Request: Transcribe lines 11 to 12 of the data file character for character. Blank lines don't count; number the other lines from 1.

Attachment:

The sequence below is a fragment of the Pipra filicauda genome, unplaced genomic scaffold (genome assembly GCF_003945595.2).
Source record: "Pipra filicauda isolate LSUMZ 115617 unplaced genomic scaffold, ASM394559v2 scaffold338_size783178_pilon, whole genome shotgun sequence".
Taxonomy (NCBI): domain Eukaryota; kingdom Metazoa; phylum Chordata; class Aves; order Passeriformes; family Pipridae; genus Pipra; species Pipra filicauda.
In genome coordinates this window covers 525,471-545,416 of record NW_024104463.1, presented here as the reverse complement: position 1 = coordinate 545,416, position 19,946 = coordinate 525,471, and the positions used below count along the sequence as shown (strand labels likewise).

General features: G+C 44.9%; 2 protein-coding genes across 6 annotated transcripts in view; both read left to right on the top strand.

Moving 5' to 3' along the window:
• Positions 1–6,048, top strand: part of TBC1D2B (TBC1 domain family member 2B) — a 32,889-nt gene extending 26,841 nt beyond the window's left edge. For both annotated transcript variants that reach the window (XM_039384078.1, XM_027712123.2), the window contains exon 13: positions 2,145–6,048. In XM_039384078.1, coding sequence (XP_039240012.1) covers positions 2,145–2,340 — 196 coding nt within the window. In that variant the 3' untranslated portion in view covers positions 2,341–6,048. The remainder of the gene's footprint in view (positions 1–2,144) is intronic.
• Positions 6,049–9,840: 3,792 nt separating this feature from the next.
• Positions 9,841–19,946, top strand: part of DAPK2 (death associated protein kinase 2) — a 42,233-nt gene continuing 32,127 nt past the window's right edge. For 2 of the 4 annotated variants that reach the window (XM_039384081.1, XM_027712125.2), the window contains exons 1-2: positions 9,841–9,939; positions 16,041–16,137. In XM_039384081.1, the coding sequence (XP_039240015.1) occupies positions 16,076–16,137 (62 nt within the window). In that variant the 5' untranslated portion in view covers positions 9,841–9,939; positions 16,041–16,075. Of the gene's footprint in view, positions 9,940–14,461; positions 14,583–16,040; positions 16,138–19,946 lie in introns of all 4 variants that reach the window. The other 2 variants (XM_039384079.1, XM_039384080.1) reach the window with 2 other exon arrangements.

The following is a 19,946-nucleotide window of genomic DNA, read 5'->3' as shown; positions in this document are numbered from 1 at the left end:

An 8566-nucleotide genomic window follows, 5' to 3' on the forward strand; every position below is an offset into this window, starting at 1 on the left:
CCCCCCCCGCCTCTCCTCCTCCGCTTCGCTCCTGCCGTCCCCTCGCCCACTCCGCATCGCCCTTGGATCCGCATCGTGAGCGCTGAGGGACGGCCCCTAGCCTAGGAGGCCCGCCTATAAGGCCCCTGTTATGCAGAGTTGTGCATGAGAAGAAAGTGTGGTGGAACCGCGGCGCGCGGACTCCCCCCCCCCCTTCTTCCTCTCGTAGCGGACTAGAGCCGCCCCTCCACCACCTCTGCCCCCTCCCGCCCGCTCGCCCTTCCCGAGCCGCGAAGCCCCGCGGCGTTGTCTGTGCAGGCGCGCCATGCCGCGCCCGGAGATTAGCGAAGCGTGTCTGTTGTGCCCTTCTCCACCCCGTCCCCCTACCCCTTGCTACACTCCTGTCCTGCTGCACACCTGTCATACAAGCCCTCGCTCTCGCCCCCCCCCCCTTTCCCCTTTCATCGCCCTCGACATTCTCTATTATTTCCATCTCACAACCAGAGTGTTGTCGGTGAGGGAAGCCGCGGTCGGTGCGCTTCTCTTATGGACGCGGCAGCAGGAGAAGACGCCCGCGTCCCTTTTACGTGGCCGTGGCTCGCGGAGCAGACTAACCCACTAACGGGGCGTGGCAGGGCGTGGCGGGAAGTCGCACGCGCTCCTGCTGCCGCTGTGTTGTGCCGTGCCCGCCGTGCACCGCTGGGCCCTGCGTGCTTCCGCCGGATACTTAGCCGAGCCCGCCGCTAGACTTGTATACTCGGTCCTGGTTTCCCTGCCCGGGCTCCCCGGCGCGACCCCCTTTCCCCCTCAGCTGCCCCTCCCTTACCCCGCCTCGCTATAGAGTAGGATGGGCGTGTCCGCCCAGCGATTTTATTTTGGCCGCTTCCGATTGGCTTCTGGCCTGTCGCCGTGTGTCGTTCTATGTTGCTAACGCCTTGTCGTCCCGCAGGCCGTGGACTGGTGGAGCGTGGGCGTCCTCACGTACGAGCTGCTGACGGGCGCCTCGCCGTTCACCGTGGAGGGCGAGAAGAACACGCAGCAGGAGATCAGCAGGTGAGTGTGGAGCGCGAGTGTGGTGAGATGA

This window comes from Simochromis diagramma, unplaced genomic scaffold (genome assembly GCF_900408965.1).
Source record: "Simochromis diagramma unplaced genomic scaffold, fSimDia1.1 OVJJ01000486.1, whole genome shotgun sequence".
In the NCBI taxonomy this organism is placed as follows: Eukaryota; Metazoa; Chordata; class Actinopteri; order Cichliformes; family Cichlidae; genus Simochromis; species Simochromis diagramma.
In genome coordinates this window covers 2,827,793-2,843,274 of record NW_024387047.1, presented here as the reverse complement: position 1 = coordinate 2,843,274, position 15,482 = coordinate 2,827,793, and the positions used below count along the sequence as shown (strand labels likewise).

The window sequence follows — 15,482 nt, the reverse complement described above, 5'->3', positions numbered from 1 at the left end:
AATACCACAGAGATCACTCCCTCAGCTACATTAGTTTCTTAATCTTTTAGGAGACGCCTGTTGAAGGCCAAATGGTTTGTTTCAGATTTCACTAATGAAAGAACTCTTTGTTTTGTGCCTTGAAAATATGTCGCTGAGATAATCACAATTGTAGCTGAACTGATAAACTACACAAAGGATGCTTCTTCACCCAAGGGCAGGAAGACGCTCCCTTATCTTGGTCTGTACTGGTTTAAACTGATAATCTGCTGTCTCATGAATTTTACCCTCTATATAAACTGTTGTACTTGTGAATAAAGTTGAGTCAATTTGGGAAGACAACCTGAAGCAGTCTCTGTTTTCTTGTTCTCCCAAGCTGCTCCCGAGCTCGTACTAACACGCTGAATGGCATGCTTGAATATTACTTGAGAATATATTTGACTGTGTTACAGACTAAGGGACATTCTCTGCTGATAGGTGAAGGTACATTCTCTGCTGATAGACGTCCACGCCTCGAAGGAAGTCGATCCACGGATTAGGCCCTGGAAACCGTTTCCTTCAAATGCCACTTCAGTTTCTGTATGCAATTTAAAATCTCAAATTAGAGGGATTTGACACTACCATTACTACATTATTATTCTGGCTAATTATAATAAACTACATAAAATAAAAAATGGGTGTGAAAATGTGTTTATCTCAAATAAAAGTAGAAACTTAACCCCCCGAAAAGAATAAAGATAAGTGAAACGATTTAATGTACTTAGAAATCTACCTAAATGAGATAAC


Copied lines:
An 8566-nucleotide genomic window follows, 5' to 3' on the forward strand; every position below is an offset into this window, starting at 1 on the left:
CCCCCCCCGCCTCTCCTCCTCCGCTTCGCTCCTGCCGTCCCCTCGCCCACTCCGCATCGCCCTTGGATCCGCATCGTGAGCGCTGAGGGACGGCCCCTAGCCTAGGAGGCCCGCCTATAAGGCCCCTGTTATGCAGAGTTGTGCATGAGAAGAAAGTGTGGTGGAACCGCGGCGCGCGGACTCCCCCCCCCCCTTCTTCCTCTCGTAGCGGACTAGAGCCGCCCCTCCACCACCTCTGCCCCCTCCCGCCCGCTCGCCCTTCCCGAGCCGCGAAGCCCCGCGGCGTTGTCTGTGCAGGCGCGCCATGCCGCGCCCGGAGATTAGCGAAGCGTGTCTGTTGTGCCCTTCTCCACCCCGTCCCCCTACCCCTTGCTACACTCCTGTCCTGCTGCACACCTGTCATACAAGCCCTCGCTCTCGCCCCCCCCCCCTTTCCCCTTTCATCGCCCTCGACATTCTCTATTATTTCCATCTCACAACCAGAGTGTTGTCGGTGAGGGAAGCCGCGGTCGGTGCGCTTCTCTTATGGACGCGGCAGCAGGAGAAGACGCCCGCGTCCCTTTTACGTGGCCGTGGCTCGCGGAGCAGACTAACCCACTAACGGGGCGTGGCAGGGCGTGGCGGGAAGTCGCACGCGCTCCTGCTGCCGCTGTGTTGTGCCGTGCCCGCCGTGCACCGCTGGGCCCTGCGTGCTTCCGCCGGATACTTAGCCGAGCCCGCCGCTAGACTTGTATACTCGGTCCTGGTTTCCCTGCCCGGGCTCCCCGGCGCGACCCCCTTTCCCCCTCAGCTGCCCCTCCCTTACCCCGCCTCGCTATAGAGTAGGATGGGCGTGTCCGCCCAGCGATTTTATTTTGGCCGCTTCCGATTGGCTTCTGGCCTGTCGCCGTGTGTCGTTCTATGTTGCTAACGCCTTGTCGTCCCGCAGGCCGTGGACTGGTGGAGCGTGGGCGTCCTCACGTACGAGCTGCTGACGGGCGCCTCGCCGTTCACCGTGGAGGGCGAGAAGAACACGCAGCAGGAGATCAGCAGGTGAGTGTGGAGCGCGAGTGTGGTGAGATGA